Biden’s Soaring Food Costs Strike the Hungry at Local Food Banks

Pallets of various foods are stacked on shelves in the extensive warehouse at the Houston Food Bank Wednesday, Oct. 14, 2020, in Houston. It's the largest U.S. food bank and national food bank leaders say they don't see an end in sight to the demand. (AP Photo/Michael Wyke)
AP Photo/Michael Wyke

President Joe Biden’s soaring food costs are impacting the hungry at local food banks across the nation.

Food banks, which run off the generosity of American workers in local communities, are having difficulty feeding the hungry due to increased food prices since Biden became president and took over the levers of the supply chain. Breitbart News reported Tuesday that food costs increased almost one percent last month and 5.3 percent in the last year.

The rising food costs have exacerbated local pantries’ ability to feed hungry Americans who rely on private charity to eat. For instance, an organization that helps support local food banks, Feeding America, said their partners are distributing 31 percent more food to the hungry in 2021 than in 2020.

The Associated Press

President Joe Biden speaks about the bipartisan infrastructure bill in the State Dining Room of the White House, on Nov. 6, 2021, in Washington. (AP Photo/Alex Brandon)

A food bank in Oakland told the Associated Press the cost of basic canned foods has drastically increased. Canned green beans and peaches are more costly by 9 percent, canned tuna and frozen tilapia by 9 percent, frozen chickens by 13 percent, and dry oatmeal by 17 percent.

“And a lot of people are just saying they can’t afford food,” Jason Bautista of Shiloh Mercy House in Oakland said. “I mean they have the money to buy certain things, but it’s just not stretching.”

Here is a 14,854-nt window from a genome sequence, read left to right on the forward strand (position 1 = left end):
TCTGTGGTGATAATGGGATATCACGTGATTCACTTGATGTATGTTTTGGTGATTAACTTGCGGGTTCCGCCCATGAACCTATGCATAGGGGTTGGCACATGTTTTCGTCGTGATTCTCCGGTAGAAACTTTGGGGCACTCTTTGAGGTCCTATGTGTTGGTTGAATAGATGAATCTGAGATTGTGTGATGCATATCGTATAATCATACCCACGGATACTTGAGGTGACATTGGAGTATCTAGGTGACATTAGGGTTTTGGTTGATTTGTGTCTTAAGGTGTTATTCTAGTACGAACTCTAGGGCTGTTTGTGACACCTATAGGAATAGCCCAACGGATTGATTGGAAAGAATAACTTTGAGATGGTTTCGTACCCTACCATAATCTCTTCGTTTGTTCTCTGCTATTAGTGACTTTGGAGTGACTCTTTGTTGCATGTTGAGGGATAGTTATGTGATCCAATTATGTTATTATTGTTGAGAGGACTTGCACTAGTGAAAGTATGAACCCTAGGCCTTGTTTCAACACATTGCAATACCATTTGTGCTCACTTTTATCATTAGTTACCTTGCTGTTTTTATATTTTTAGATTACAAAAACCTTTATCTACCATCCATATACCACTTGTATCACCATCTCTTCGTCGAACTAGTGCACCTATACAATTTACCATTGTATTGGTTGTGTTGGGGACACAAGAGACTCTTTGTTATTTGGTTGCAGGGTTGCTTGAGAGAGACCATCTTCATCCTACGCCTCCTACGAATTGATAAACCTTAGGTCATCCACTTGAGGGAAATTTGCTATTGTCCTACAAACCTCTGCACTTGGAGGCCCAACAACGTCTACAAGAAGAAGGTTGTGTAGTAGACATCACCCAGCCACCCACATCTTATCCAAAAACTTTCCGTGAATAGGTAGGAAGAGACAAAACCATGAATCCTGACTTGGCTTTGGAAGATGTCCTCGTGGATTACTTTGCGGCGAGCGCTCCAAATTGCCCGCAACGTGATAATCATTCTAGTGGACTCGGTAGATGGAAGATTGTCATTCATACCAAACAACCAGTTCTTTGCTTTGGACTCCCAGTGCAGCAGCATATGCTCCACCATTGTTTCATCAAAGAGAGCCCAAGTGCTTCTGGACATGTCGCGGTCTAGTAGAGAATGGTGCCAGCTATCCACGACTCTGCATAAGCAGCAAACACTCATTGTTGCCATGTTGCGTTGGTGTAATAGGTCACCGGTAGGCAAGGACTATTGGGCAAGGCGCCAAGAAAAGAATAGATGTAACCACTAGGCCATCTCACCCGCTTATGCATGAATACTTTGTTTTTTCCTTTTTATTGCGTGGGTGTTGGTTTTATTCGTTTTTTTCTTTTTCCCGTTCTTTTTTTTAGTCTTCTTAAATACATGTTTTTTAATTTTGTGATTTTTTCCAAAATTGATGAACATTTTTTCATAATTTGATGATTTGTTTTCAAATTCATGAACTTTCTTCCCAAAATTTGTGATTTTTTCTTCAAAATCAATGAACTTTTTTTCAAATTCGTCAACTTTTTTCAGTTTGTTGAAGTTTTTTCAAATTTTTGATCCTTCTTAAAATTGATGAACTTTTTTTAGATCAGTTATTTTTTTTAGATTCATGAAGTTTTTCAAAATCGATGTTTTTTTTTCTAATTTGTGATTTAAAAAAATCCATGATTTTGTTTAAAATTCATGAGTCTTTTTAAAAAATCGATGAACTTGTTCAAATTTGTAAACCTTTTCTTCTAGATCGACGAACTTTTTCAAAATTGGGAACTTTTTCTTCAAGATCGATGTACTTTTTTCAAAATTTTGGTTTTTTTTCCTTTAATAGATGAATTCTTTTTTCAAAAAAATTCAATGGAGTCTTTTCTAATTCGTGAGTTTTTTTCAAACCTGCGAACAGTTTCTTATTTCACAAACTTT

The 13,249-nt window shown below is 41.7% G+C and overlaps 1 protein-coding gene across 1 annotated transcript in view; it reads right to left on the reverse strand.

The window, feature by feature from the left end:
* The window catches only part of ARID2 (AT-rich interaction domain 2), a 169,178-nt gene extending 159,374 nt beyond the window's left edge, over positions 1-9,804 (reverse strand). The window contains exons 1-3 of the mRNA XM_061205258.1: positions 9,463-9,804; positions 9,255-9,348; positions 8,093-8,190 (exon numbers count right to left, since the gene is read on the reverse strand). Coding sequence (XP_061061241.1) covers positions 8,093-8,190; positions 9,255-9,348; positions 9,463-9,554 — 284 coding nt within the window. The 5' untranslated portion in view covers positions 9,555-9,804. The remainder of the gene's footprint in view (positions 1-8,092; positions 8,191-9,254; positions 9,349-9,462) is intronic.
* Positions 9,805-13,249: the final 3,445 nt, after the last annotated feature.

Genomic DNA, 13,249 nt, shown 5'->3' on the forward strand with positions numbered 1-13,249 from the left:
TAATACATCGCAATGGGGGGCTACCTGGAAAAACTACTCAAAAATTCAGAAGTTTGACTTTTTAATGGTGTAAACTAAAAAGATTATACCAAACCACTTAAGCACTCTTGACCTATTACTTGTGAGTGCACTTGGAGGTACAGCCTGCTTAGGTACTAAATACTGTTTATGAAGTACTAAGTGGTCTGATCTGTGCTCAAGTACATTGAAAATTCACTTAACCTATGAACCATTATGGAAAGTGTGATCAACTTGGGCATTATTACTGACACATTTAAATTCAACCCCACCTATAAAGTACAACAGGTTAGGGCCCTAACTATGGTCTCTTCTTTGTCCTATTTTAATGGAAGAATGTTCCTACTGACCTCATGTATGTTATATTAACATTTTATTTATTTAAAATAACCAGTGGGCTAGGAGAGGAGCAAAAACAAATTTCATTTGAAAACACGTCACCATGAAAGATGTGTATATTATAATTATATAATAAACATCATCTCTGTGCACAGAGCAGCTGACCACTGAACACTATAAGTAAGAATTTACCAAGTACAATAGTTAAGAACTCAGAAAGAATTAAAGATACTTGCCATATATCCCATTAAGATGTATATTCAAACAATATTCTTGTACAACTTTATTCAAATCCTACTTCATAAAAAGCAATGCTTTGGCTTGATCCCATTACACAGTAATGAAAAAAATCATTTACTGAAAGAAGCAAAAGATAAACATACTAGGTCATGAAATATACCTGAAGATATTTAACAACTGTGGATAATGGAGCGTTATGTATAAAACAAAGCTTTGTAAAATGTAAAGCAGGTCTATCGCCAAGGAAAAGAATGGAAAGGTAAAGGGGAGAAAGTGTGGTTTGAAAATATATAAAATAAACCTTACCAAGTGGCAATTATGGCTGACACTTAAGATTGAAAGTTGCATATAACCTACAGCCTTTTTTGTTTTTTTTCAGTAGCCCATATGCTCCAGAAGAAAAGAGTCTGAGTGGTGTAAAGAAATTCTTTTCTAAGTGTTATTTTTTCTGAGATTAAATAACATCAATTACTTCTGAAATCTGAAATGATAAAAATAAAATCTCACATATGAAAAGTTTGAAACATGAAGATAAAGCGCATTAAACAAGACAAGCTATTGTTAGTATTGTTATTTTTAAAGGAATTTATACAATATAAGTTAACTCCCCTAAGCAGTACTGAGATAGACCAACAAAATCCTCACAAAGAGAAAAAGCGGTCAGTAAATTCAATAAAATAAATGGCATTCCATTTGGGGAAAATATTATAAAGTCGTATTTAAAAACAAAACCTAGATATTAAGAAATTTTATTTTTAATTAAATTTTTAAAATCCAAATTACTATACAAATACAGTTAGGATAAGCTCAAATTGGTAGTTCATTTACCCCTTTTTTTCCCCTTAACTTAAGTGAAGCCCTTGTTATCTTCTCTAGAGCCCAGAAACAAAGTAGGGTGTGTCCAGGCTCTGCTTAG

Food bank CEO Erin Pulling in Colorado told CBS4 her organization is spending 15 percent more on eggs, 30 percent more on canned foods, and 35 percent more on beef. “Our challenge is it is costing us more money than we imagined and more money than we ever spent on food before,” she said.

Pilsen Food Pantry in Chicago has to sometimes close the bank’s doors early because Biden’s supply chain crisis cannot keep up with increasing demand from the hungry. “That might mean closing the doors one day early,” said manager Steve Wiley about the supply chain crisis. “Cooking oil is really expensive right now and there are definite supply chain issues with that so I believe I have nine cases of oil coming tomorrow it might just not show up. And there’s nothing anybody can do about it.”

In Fort Wayne, Indiana, Linda Hansen, the food bank director at Wellspring Interfaith Social Services told 15 CBS it takes three or four months to receive a shipment of food.

“A lot of places that we order food from are saying that it’s three to four months out before we can even get it,” Walker explained. “We then have to depend on volunteers and donations to come in to help fill in that gap… if we continue the process that we’re in, it’s going to be a detriment to to everyone, not having enough truck drivers to get the product.”

Michael Altfest of Alameda County Community Food Bank in Oakland, California, told Spectrum News that Biden’s supply chain crisis hurt the hungry, noting help is not expected “for a while.”

“Things are not getting any easier here for low- and moderate-income households, and we don’t expect it to for a while,” Altfest said.

Follow Wendell Husebø on Twitter @WendellHusebø


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